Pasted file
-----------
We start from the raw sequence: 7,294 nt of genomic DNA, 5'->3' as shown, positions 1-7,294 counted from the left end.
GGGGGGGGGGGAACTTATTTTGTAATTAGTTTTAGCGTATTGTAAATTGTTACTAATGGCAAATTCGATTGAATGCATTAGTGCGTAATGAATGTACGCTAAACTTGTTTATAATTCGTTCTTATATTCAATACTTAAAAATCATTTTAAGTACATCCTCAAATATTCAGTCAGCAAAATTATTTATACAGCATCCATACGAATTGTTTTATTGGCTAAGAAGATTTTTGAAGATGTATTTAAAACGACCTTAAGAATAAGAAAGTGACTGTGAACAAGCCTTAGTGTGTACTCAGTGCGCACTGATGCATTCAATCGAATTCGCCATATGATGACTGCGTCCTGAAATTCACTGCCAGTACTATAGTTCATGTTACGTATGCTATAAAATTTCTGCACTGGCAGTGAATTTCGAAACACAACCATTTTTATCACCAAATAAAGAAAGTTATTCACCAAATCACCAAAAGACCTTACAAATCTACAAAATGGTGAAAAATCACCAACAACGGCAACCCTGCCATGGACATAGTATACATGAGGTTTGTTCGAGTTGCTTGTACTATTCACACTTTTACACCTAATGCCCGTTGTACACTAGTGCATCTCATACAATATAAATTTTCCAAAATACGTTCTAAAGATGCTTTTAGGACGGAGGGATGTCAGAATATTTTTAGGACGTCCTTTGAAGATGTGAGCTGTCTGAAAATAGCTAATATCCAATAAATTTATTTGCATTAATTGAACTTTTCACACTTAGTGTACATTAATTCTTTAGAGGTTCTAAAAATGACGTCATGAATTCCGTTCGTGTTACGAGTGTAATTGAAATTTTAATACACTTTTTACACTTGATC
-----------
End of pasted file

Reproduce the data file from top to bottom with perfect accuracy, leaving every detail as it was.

We start from the raw sequence: 7,294 nt of genomic DNA, 5'->3' as shown, positions 1-7,294 counted from the left end.
GGGGGGGGGGGAACTTATTTTGTAATTAGTTTTAGCGTATTGTAAATTGTTACTAATGGCAAATTCGATTGAATGCATTAGTGCGTAATGAATGTACGCTAAACTTGTTTATAATTCGTTCTTATATTCAATACTTAAAAATCATTTTAAGTACATCCTCAAATATTCAGTCAGCAAAATTATTTATACAGCATCCATACGAATTGTTTTATTGGCTAAGAAGATTTTTGAAGATGTATTTAAAACGACCTTAAGAATAAGAAAGTGACTGTGAACAAGCCTTAGTGTGTACTCAGTGCGCACTGATGCATTCAATCGAATTCGCCATATGATGACTGCGTCCTGAAATTCACTGCCAGTACTATAGTTCATGTTACGTATGCTATAAAATTTCTGCACTGGCAGTGAATTTCGAAACACAACCATTTTTATCACCAAATAAAGAAAGTTATTCACCAAATCACCAAAAGACCTTACAAATCTACAAAATGGTGAAAAATCACCAACAACGGCAACCCTGCCATGGACATAGTATACATGAGGTTTGTTCGAGTTGCTTGTACTATTCACACTTTTACACCTAATGCCCGTTGTACACTAGTGCATCTCATACAATATAAATTTTCCAAAATACGTTCTAAAGATGCTTTTAGGACGGAGGGATGTCAGAATATTTTTAGGACGTCCTTTGAAGATGTGAGCTGTCTGAAAATAGCTAATATCCAATAAATTTATTTGCATTAATTGAACTTTTCACACTTAGTGTACATTAATTCTTTAGAGGTTCTAAAAATGACGTCATGAATTCCGTTCGTGTTACGAGTGTAATTGAAATTTTAATACACTTTTTACACTTGATC